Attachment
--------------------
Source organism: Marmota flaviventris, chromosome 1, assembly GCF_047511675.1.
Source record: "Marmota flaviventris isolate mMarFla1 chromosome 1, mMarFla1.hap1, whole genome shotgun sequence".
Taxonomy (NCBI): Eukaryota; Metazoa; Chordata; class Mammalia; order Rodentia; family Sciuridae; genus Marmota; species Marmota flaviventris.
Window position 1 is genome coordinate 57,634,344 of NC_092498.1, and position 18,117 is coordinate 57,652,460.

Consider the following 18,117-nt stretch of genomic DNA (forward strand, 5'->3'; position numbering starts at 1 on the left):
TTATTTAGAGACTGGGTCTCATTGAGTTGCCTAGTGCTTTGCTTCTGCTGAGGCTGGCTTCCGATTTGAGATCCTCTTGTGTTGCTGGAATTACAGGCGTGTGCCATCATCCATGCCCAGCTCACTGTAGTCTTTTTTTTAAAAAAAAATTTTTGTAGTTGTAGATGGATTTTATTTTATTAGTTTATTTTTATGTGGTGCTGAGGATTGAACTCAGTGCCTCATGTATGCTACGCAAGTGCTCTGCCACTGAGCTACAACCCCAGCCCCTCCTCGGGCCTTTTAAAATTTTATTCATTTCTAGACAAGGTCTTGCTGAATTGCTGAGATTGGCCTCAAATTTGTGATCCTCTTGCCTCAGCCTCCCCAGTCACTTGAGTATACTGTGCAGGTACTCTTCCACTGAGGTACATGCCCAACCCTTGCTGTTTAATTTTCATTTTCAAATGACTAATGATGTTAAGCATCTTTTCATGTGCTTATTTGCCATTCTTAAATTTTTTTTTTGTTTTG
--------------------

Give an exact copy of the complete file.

Source organism: Marmota flaviventris, chromosome 1, assembly GCF_047511675.1.
Source record: "Marmota flaviventris isolate mMarFla1 chromosome 1, mMarFla1.hap1, whole genome shotgun sequence".
Taxonomy (NCBI): Eukaryota; Metazoa; Chordata; class Mammalia; order Rodentia; family Sciuridae; genus Marmota; species Marmota flaviventris.
Window position 1 is genome coordinate 57,634,344 of NC_092498.1, and position 18,117 is coordinate 57,652,460.

Consider the following 18,117-nt stretch of genomic DNA (forward strand, 5'->3'; position numbering starts at 1 on the left):
TTATTTAGAGACTGGGTCTCATTGAGTTGCCTAGTGCTTTGCTTCTGCTGAGGCTGGCTTCCGATTTGAGATCCTCTTGTGTTGCTGGAATTACAGGCGTGTGCCATCATCCATGCCCAGCTCACTGTAGTCTTTTTTTTAAAAAAAAATTTTTGTAGTTGTAGATGGATTTTATTTTATTAGTTTATTTTTATGTGGTGCTGAGGATTGAACTCAGTGCCTCATGTATGCTACGCAAGTGCTCTGCCACTGAGCTACAACCCCAGCCCCTCCTCGGGCCTTTTAAAATTTTATTCATTTCTAGACAAGGTCTTGCTGAATTGCTGAGATTGGCCTCAAATTTGTGATCCTCTTGCCTCAGCCTCCCCAGTCACTTGAGTATACTGTGCAGGTACTCTTCCACTGAGGTACATGCCCAACCCTTGCTGTTTAATTTTCATTTTCAAATGACTAATGATGTTAAGCATCTTTTCATGTGCTTATTTGCCATTCTTAAATTTTTTTTTTGTTTTG